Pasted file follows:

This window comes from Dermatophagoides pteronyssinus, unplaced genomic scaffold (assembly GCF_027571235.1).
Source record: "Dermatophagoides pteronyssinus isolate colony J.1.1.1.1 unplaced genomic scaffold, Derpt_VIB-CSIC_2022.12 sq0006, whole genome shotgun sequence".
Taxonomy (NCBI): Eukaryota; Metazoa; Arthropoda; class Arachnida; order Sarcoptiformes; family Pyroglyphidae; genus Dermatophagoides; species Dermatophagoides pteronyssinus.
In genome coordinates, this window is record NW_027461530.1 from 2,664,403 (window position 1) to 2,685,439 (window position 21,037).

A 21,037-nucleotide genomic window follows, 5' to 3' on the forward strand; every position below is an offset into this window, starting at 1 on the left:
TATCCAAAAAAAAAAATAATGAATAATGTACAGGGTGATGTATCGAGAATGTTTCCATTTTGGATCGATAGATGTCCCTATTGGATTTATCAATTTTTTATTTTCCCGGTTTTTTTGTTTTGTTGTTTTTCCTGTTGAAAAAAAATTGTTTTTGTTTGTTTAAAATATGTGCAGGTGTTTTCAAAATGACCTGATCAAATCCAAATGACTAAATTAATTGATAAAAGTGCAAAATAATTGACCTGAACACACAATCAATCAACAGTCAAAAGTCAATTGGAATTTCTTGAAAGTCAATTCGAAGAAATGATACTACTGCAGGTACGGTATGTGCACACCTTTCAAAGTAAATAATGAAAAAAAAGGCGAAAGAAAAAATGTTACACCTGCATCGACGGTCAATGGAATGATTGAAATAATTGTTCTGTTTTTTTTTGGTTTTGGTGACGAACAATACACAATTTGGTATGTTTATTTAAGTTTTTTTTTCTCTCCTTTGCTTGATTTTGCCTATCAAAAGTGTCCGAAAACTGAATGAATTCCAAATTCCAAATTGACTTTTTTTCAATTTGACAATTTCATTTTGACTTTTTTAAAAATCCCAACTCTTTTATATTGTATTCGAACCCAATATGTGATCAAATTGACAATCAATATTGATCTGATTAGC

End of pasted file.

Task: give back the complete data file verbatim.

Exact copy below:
This window comes from Dermatophagoides pteronyssinus, unplaced genomic scaffold (assembly GCF_027571235.1).
Source record: "Dermatophagoides pteronyssinus isolate colony J.1.1.1.1 unplaced genomic scaffold, Derpt_VIB-CSIC_2022.12 sq0006, whole genome shotgun sequence".
Taxonomy (NCBI): Eukaryota; Metazoa; Arthropoda; class Arachnida; order Sarcoptiformes; family Pyroglyphidae; genus Dermatophagoides; species Dermatophagoides pteronyssinus.
In genome coordinates, this window is record NW_027461530.1 from 2,664,403 (window position 1) to 2,685,439 (window position 21,037).

A 21,037-nucleotide genomic window follows, 5' to 3' on the forward strand; every position below is an offset into this window, starting at 1 on the left:
TATCCAAAAAAAAAAATAATGAATAATGTACAGGGTGATGTATCGAGAATGTTTCCATTTTGGATCGATAGATGTCCCTATTGGATTTATCAATTTTTTATTTTCCCGGTTTTTTTGTTTTGTTGTTTTTCCTGTTGAAAAAAAATTGTTTTTGTTTGTTTAAAATATGTGCAGGTGTTTTCAAAATGACCTGATCAAATCCAAATGACTAAATTAATTGATAAAAGTGCAAAATAATTGACCTGAACACACAATCAATCAACAGTCAAAAGTCAATTGGAATTTCTTGAAAGTCAATTCGAAGAAATGATACTACTGCAGGTACGGTATGTGCACACCTTTCAAAGTAAATAATGAAAAAAAAGGCGAAAGAAAAAATGTTACACCTGCATCGACGGTCAATGGAATGATTGAAATAATTGTTCTGTTTTTTTTTGGTTTTGGTGACGAACAATACACAATTTGGTATGTTTATTTAAGTTTTTTTTTCTCTCCTTTGCTTGATTTTGCCTATCAAAAGTGTCCGAAAACTGAATGAATTCCAAATTCCAAATTGACTTTTTTTCAATTTGACAATTTCATTTTGACTTTTTTAAAAATCCCAACTCTTTTATATTGTATTCGAACCCAATATGTGATCAAATTGACAATCAATATTGATCTGATTAGC